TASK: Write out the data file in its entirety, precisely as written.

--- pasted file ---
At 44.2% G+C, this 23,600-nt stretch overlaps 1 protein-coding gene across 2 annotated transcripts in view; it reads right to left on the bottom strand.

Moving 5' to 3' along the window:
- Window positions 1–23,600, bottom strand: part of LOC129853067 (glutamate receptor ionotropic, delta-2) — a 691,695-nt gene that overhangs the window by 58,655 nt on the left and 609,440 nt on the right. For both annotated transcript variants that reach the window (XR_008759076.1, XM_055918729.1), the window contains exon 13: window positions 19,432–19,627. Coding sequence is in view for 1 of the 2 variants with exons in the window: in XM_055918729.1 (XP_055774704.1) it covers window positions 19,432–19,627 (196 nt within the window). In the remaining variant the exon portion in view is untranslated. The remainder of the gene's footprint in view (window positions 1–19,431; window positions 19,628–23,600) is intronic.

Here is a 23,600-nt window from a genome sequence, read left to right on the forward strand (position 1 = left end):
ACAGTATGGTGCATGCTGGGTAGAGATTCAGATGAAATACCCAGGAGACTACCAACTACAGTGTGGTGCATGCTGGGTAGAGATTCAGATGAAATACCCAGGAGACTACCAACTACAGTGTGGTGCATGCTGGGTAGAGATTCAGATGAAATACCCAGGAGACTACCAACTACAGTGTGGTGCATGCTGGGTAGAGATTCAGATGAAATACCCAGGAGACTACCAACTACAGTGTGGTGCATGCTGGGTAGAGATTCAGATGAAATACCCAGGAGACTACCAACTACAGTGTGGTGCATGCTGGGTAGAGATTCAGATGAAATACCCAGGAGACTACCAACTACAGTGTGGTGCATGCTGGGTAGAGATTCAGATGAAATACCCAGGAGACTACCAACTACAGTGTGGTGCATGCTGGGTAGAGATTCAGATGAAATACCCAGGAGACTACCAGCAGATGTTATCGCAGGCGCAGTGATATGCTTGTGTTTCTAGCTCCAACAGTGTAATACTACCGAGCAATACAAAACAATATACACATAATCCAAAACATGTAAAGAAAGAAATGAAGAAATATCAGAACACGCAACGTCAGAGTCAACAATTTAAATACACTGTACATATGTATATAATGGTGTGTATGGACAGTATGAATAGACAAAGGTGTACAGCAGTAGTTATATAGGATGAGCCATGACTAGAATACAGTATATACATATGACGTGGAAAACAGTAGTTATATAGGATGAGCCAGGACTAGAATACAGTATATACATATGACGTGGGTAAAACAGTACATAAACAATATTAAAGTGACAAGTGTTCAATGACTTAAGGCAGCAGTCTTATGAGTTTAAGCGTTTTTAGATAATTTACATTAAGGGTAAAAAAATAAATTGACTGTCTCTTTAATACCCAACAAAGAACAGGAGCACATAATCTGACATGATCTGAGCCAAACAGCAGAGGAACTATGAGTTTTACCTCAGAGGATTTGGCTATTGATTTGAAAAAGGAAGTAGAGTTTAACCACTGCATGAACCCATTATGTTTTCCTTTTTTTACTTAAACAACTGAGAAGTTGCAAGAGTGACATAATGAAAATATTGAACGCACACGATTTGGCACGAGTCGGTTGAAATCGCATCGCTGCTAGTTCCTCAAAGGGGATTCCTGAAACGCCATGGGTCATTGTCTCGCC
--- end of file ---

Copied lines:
At 44.2% G+C, this 23,600-nt stretch overlaps 1 protein-coding gene across 2 annotated transcripts in view; it reads right to left on the bottom strand.

Moving 5' to 3' along the window:
- Window positions 1–23,600, bottom strand: part of LOC129853067 (glutamate receptor ionotropic, delta-2) — a 691,695-nt gene that overhangs the window by 58,655 nt on the left and 609,440 nt on the right. For both annotated transcript variants that reach the window (XR_008759076.1, XM_055918729.1), the window contains exon 13: window positions 19,432–19,627. Coding sequence is in view for 1 of the 2 variants with exons in the window: in XM_055918729.1 (XP_055774704.1) it covers window positions 19,432–19,627 (196 nt within the window). In the remaining variant the exon portion in view is untranslated. The remainder of the gene's footprint in view (window positions 1–19,431; window positions 19,628–23,600) is intronic.

Here is a 23,600-nt window from a genome sequence, read left to right on the forward strand (position 1 = left end):
ACAGTATGGTGCATGCTGGGTAGAGATTCAGATGAAATACCCAGGAGACTACCAACTACAGTGTGGTGCATGCTGGGTAGAGATTCAGATGAAATACCCAGGAGACTACCAACTACAGTGTGGTGCATGCTGGGTAGAGATTCAGATGAAATACCCAGGAGACTACCAACTACAGTGTGGTGCATGCTGGGTAGAGATTCAGATGAAATACCCAGGAGACTACCAACTACAGTGTGGTGCATGCTGGGTAGAGATTCAGATGAAATACCCAGGAGACTACCAACTACAGTGTGGTGCATGCTGGGTAGAGATTCAGATGAAATACCCAGGAGACTACCAACTACAGTGTGGTGCATGCTGGGTAGAGATTCAGATGAAATACCCAGGAGACTACCAACTACAGTGTGGTGCATGCTGGGTAGAGATTCAGATGAAATACCCAGGAGACTACCAGCAGATGTTATCGCAGGCGCAGTGATATGCTTGTGTTTCTAGCTCCAACAGTGTAATACTACCGAGCAATACAAAACAATATACACATAATCCAAAACATGTAAAGAAAGAAATGAAGAAATATCAGAACACGCAACGTCAGAGTCAACAATTTAAATACACTGTACATATGTATATAATGGTGTGTATGGACAGTATGAATAGACAAAGGTGTACAGCAGTAGTTATATAGGATGAGCCATGACTAGAATACAGTATATACATATGACGTGGAAAACAGTAGTTATATAGGATGAGCCAGGACTAGAATACAGTATATACATATGACGTGGGTAAAACAGTACATAAACAATATTAAAGTGACAAGTGTTCAATGACTTAAGGCAGCAGTCTTATGAGTTTAAGCGTTTTTAGATAATTTACATTAAGGGTAAAAAAATAAATTGACTGTCTCTTTAATACCCAACAAAGAACAGGAGCACATAATCTGACATGATCTGAGCCAAACAGCAGAGGAACTATGAGTTTTACCTCAGAGGATTTGGCTATTGATTTGAAAAAGGAAGTAGAGTTTAACCACTGCATGAACCCATTATGTTTTCCTTTTTTTACTTAAACAACTGAGAAGTTGCAAGAGTGACATAATGAAAATATTGAACGCACACGATTTGGCACGAGTCGGTTGAAATCGCATCGCTGCTAGTTCCTCAAAGGGGATTCCTGAAACGCCATGGGTCATTGTCTCGCC